The Bureau shall have a seal containing such device as has been selected heretofore, or as the Secretary may select hereafter. A description of such seal with an impression thereof shall be filed in the office of the Secretary of State. The seal shall remain in the custody of the Secretary or such officer or employee of the Bureau as he designates, and shall be affixed to all documents authenticated by the Bureau. Judicial notice shall be taken of the seal.
13 U.S. Code § 3 - Seal
Section is new to the United States Code, but is in accordance with current practice. Act Mar. 3, 1899, ch. 419, 30 Stat. 1014, which established the “Census Office” on a temporary basis, provided in section 31 thereof (30 Stat. 1021) for a seal for that office. The office was made permanent by act Mar. 6, 1902, ch. 139, 32 Stat. 51, and section 6 of that act (32 Stat. 52) continued in full force and effect “for the taking of the Thirteenth and subsequent censuses” all provisions of the act of Mar. 3, 1899, not inconsistent with the provisions of such 1902 act. Therefore, since the 1902 act contained no provisions with respect to a seal, section 31 of the 1899 act, providing for the seal, remained in force as it was not inconsistent. Section 33 of act July 2, 1909, ch. 2, 36 Stat. 10, which act (36 Stat. 1) related to the Thirteenth and subsequent decennial censuses, repealed the said act of Mar. 3, 1899, specifically, and all “other” laws and parts of laws inconsistent with the provisions of the 1909 act. These repealing provisions are somewhat ambiguous, but it was probably the intent of Congress, as it was the intent thereof at the time of enactment of the act of Mar. 6, 1902, referred to above, to continue in effect all provisions of the act of Mar. 3, 1899, that were not inconsistent with the act of July 2, 1909. The 1909 act contained no provisions with respect to the seal, and it accordingly follows that the provisions of section 31 of the act of Mar. 3, 1899, with respect thereto, continued in force. This is also the interpretation of the Bureau of the Census, which has continued to use a seal through the years in connection with “certificates and attestations”.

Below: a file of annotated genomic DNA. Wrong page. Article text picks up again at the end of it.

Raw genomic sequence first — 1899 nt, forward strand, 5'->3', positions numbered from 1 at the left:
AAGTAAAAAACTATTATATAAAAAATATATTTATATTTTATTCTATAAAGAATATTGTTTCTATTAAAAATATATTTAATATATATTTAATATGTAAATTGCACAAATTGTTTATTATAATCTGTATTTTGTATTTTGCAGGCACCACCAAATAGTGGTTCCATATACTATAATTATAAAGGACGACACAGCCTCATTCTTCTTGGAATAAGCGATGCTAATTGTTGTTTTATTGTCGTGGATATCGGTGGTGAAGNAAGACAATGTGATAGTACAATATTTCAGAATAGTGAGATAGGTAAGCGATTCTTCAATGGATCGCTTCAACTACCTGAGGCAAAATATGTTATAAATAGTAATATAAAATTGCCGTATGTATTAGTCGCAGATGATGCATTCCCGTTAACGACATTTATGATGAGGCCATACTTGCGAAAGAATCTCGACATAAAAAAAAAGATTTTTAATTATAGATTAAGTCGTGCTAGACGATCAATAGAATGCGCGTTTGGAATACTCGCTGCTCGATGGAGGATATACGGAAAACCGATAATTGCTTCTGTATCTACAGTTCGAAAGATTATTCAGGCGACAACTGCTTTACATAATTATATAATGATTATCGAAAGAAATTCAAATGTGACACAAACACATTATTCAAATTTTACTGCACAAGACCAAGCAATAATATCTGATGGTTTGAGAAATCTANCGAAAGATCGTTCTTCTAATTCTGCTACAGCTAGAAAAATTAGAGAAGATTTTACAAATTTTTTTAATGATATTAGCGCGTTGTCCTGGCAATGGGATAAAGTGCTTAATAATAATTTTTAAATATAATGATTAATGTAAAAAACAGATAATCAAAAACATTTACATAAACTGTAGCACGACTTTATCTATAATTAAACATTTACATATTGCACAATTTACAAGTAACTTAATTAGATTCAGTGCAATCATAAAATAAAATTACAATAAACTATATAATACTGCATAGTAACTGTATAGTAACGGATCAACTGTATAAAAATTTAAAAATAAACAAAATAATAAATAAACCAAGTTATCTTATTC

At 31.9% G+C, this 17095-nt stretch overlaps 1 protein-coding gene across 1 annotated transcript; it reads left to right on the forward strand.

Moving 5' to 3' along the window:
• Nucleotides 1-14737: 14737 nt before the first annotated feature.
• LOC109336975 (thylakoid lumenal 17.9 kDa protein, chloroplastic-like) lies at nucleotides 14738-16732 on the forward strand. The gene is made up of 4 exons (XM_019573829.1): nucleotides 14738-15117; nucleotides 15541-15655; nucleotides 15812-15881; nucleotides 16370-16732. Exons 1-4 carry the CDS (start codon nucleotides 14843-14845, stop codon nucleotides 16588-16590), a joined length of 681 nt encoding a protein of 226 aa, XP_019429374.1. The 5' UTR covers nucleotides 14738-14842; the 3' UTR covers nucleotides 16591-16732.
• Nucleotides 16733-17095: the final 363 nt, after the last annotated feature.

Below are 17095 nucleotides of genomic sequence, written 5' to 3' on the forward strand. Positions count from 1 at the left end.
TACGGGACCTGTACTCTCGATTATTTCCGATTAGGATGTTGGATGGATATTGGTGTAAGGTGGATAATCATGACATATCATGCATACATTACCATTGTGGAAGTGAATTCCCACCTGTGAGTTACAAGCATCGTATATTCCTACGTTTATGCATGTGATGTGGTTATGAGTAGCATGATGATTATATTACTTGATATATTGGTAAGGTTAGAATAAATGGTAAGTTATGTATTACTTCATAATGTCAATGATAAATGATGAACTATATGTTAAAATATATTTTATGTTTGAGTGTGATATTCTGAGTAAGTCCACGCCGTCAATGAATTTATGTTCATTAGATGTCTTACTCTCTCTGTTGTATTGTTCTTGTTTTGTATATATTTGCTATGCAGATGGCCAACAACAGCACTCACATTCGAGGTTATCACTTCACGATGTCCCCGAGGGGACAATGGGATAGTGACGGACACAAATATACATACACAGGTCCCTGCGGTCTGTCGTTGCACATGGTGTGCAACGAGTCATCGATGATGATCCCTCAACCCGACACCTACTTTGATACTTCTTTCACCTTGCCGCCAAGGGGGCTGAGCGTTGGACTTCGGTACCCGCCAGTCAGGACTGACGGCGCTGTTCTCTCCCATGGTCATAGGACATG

In any event, this new section merely confirms past and present practice, and restores, if it does not preserve, statutory authority for possession and use of the seal which is a very necessary part of the operations of the Bureau. Further, the section should serve to forestall future differences of interpretation. In the past, some States have refused to recognize the seal of the Census Bureau on the ground that it was not authorized by law. In all probability, this position was taken, not as the result of a search of the Statutes at Large, which would have been a difficult project, but because provisions relating to the seal were not set out in the United States Code where they would have been readily accessible.
The language of this section follows substantially the language of section 31 of the act of Mar. 3, 1899, referred to above, but has been reworded because of jurisdictional and other changes since that time. The “Census Office” was transferred from the Department of the Interior to the Department of Commerce and Labor by act Feb. 14, 1903, ch. 552, § 4, 32 Stat. 826. Act Mar. 4, 1913, ch. 141, § 1, 37 Stat. 736, changed the name of the latter to the Department of Commerce, and created, as a separate department, the Department of Labor. It transferred a number of bureaus and agencies from the Department of Commerce to the Department of Labor, but these transfers did not affect the Bureau of the Census, which has remained under the jurisdiction of the Department of Commerce. 1950 Reorganization Plan No. 5, §§ 1, 2, eff. May 24, 1950, 15 F.R. 3174, 64 Stat. 1263, transferred all functions of all officers, employees, bureaus, and agencies of the Department of Commerce to the Secretary of Commerce, and vested power in him to delegate them or any of his other functions to any of such officers, employees, bureaus, and agencies. Therefore, in this section, “Secretary”, and “Secretary or such officer or employee of the Bureau as he designates”, were substituted, respectively, for two references to the Director of the Census, to conform with such Plan.
1957—Pub. L. 85–207 provided for judicial recognition of the seal.